You don’t have the whole symphony there, so my hero is an agent of the Kehilla. But the Kehilla is just as corrupt as the cops themselves. So his task is to fight for the poor on the Lower East Side, which was always my task and what I believed in as a child. My superhero, I mean, didn’t kill villains; he fought to save the poor.
As a child, I visited the Lower East Side every Sunday. I visited my grandparents, and to be truthful, I didn’t enjoy being around them. So I would walk around the streets. There was magic in those markets. Those shopping streets and cafes have their own life, and, of course, my grandparents lived right behind The Forward Building, so I always saw that on East Broadway.
Clearly, there are deep ties to the portrayal of the Lower East Side and America today. What do you see as the connections between then and now?
Gentrification. It would cast out so many of the poor Jews. It always troubles me. Where do the poor go? Where are they going to live? How are they going to survive? If we don’t solve that problem, we don’t solve the problem of the country. So even though Ravage & Son isn’t a philosophical or political tract, it really with the essential problems of what’s happening in this country…[It’s about] progress and money. Behind the progress, always look for the dollar!
There’s a kind of cannibalism that occurs when people are overcrowded. You can see that with mice. If you overcrowd mice, they begin to eat each other. It’s very simple. It’s very clear. I mean, I’m a scientist [laughs].
Your writing career has been distinguished and heralded across the decades by critics and other writers, including Joyce Carol Oates, Michael Chabon, and Don DeLillo, to name a few. From your perspective, what is the essence of writing, and how does that work on the page?
I think each sentence has to have a kind of rhythm. Remember, I started out not writing poetry but reading poetry. I was very attuned to the rhymes within the sentence itself.
I would be very extreme by saying that the meaning of a sentence comes from the music. And that is from the emotion of the music. You wouldn’t think about that when you listen to a symphony by Beethoven or a sonata by Mozart. There is almost a narrative in the sounds that you hear.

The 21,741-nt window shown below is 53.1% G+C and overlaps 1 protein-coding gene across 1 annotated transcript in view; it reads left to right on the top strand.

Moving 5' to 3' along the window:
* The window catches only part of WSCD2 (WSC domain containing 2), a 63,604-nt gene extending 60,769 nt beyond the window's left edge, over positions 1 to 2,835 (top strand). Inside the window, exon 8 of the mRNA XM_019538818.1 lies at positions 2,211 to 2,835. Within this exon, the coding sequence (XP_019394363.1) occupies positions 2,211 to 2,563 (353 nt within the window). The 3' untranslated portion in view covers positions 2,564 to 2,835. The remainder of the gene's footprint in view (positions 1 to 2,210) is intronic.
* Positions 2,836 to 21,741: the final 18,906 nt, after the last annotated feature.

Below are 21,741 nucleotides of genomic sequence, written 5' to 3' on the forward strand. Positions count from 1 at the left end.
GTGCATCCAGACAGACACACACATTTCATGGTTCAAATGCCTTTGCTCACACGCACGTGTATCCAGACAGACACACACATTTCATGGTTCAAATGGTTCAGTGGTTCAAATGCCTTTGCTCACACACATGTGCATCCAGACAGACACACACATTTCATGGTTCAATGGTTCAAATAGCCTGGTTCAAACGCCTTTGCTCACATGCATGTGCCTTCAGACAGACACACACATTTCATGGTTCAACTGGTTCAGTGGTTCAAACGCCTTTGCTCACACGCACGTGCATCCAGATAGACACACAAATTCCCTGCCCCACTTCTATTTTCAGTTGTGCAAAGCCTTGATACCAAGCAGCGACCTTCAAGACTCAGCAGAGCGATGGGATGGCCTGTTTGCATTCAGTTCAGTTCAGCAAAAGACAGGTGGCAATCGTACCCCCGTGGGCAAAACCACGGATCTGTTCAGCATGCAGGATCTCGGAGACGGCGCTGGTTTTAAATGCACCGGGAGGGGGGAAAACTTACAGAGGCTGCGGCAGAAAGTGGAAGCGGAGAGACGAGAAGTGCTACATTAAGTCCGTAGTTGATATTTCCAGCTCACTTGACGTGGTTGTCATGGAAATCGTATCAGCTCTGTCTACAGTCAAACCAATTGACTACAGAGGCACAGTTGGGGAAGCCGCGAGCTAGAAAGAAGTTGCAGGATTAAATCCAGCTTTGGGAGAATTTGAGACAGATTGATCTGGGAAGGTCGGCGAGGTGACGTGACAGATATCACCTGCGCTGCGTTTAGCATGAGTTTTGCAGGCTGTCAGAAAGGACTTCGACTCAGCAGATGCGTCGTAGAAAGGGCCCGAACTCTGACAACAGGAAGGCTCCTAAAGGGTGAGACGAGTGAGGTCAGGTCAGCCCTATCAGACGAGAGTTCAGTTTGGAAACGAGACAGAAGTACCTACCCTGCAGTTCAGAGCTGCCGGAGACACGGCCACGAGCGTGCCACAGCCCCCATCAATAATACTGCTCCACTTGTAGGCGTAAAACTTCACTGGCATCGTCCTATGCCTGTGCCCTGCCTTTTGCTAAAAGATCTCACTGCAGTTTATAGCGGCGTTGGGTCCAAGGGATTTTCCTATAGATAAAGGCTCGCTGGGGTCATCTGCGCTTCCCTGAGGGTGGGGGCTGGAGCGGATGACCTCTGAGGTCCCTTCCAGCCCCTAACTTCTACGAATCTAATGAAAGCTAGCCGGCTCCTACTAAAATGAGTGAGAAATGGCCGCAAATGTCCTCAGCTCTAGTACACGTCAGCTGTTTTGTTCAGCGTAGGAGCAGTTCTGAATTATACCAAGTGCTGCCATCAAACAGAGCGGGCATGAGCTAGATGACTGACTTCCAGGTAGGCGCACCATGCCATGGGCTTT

For me, there is the music of the sentence. Each sentence is essential. Each sentence has its own story. And, if you’re working right, the space between the sentences themselves will also tell the story. The thing is, everything is always about failure. You never succeed in doing what you want to do. Even in that failure, you try to do as best you can. So, the real story is in the spaces between the sentences in what the reader can imagine is really happening.
I think – strangely – you’re fully mature as a writer by the age of five. I can remember being a child of five, and I remember the imagination. I didn’t think of writing novels, but I was already a novelist. I think by the time Joyce Carol Oates was ten, in her own mind, she had written 15 novels. So this strange thing is, either you have the music, or you don’t. It’s not an easy thing to find. But I do feel that you’re [imagination is] fully formed by the age of five.
Why Ravage & Son Matters
For Charyn, words are the final arbiter. Have they pulled out the reader’s deepest emotions? Have you laughed…have you cried? Ravage & Son shows Charyn at his strongest, a kind of literary alchemist who crafts and blends a potion that mixes darkness and light, pain and beauty, and heroism within the confines of villainy. His portrayal of the Lower East Side in the early years of the 20th century is unflinching and violent, like the world he experienced as a youth in the early 1940s when he walked those same streets.
Charyn has claimed that Ben Ravage is his fictional avatar – a kind of superhero dedicated to helping the poor who cannot fight for themselves, particularly in a rigged system whose goal is to milk them dry and leave them decimated. The assertion naturally leads one to consider whether novels have that power in the real world. What is evident in Ravage & Son is that there is beauty in the attempt to demonstrate the complexity of the human experience, even in its most violent and dangerous.
In the end, it is the story that counts for Charyn. Ravage & Son matters because the novel and its author provide today’s readers context for imagining and reimagining their own lives. He masterfully navigates his character’s duality, painting them as intensely human, filled with imperfections, but resonating with readers via their empathy and decency. Charyn’s haunting melody takes us into a strange and unfamiliar world, using history to present a tapestry of the past.